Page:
The art of being uncomfortable is actually hard to master because humans are highly adaptable creatures. Still, rare is the individual that seeks to leave their comfort zone very often, and though I moved to Indonesia for two years, I’ve found I’m guilty of this, too.
Without going into all of the sordid details, I had to leave the host family and the place I called home for the majority of my service; that was a tough decision. I believed I was comfortable, and I didn’t want to get out of my zone, especially when I only have 6 months left. Luckily, I have awesome PCV friends that put up with my poutiness (shout out to Kayla and Katie), a supportive Peace Corps staff, the best and most caring school of all Peace Corps Indonesia, and a great family at home that helped me to see that 6 months is actually a long time to make a new home for the remaining months of service. After all, most study abroad programs and fellowships barely last that long. And it turns out, they were right. Moving has been a blessing in disguise.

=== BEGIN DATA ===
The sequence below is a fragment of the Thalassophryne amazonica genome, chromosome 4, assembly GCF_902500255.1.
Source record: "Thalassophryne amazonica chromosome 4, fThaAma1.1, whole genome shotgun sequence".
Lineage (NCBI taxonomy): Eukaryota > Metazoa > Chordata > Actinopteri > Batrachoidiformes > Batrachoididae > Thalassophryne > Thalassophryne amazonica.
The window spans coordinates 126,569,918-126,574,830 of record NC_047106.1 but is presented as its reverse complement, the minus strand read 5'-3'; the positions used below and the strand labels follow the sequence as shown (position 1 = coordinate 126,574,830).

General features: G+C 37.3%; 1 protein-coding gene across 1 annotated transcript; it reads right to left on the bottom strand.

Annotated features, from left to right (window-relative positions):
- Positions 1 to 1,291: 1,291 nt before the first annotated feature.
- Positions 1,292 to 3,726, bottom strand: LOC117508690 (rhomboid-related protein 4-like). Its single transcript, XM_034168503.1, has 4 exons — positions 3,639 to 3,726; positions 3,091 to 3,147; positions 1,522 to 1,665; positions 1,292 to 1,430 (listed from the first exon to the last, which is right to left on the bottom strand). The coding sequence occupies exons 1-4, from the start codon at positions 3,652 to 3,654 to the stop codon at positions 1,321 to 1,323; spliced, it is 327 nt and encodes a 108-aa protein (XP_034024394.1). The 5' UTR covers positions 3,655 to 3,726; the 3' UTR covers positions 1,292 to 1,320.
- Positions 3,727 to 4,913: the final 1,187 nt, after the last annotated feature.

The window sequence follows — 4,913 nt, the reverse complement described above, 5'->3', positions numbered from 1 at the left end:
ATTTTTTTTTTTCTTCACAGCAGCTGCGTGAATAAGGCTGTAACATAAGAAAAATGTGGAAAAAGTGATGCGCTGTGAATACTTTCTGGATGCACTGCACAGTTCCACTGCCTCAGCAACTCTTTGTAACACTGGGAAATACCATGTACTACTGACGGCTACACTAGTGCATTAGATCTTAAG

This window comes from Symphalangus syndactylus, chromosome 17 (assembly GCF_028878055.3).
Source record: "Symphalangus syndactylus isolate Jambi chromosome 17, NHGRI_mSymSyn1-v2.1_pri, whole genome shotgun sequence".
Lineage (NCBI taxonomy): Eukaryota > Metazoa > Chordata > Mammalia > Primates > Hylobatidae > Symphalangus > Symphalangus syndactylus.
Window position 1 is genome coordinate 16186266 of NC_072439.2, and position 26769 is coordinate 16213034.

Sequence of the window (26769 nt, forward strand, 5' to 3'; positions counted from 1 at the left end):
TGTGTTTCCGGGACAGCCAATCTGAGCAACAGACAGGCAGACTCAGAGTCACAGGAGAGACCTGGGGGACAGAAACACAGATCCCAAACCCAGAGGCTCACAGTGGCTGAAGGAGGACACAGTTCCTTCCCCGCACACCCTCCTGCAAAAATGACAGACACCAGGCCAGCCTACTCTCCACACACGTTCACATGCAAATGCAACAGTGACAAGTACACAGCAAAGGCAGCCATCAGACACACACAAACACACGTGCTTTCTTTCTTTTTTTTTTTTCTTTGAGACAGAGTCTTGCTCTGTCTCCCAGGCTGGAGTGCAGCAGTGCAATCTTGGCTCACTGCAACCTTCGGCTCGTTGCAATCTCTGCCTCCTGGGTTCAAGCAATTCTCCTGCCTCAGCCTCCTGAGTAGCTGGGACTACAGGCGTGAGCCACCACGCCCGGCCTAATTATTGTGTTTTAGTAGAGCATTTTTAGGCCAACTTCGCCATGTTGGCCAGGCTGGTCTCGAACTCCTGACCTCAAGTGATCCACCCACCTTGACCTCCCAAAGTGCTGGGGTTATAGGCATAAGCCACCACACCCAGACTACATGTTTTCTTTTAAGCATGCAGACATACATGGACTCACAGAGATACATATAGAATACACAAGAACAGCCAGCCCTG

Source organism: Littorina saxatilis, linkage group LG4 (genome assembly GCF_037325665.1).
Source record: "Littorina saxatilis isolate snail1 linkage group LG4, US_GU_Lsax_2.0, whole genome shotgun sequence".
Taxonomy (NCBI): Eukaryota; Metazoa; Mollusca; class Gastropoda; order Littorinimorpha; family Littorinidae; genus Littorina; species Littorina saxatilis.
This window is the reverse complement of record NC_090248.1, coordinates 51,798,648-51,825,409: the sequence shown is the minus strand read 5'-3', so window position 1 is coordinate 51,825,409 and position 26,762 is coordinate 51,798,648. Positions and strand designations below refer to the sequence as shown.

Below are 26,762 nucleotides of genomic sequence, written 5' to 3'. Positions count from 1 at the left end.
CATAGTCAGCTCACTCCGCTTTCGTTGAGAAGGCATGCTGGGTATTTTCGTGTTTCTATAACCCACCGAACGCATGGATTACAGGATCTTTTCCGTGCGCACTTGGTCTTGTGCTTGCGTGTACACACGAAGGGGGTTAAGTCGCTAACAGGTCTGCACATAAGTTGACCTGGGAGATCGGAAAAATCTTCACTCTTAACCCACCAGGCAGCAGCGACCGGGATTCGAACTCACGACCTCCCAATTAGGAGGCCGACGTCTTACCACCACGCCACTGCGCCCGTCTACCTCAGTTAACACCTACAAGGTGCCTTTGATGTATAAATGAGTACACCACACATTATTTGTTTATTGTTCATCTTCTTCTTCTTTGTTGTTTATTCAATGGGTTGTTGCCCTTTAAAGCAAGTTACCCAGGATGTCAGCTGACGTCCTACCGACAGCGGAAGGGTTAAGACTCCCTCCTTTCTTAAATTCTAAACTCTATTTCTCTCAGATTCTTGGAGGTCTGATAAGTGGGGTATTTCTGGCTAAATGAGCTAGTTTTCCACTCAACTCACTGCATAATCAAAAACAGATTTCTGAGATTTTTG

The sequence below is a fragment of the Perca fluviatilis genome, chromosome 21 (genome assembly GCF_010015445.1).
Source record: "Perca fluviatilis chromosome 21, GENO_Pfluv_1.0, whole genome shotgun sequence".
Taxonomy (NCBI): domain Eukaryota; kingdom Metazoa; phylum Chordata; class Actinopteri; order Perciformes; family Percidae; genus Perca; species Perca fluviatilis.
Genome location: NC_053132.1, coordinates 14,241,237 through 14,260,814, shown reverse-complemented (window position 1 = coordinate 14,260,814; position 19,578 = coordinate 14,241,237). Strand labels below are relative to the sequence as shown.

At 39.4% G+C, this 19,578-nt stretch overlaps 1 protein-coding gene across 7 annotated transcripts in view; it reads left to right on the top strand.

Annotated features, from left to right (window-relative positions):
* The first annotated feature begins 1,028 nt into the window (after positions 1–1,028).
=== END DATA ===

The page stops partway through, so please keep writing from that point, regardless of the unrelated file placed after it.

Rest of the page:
Discomfort comes from a lack of familiarity. That lasted hours at my new place. It’s really quite interesting to see how I’ve gone from being extremely formal in other people’s houses to feeling quite familiar in a very short period of time; but mostly, this is due to Indonesians, whom are very welcoming and warm hosts.
This new environment refreshed my experience here, which, I must admit, was becoming stale upon becoming too familiar with my last one. Though it can be quite uncomfortable (read: annoying) to have people marvel at my ability to eat Indonesian food or my other foreign peculiarities (again!) at 21 months of living in Indonesia, I’ve been reminded that this is what I signed up for. I wanted to be uncomfortable, which–when viewed positively—is synonymous to challenged and stimulated amidst new experiences.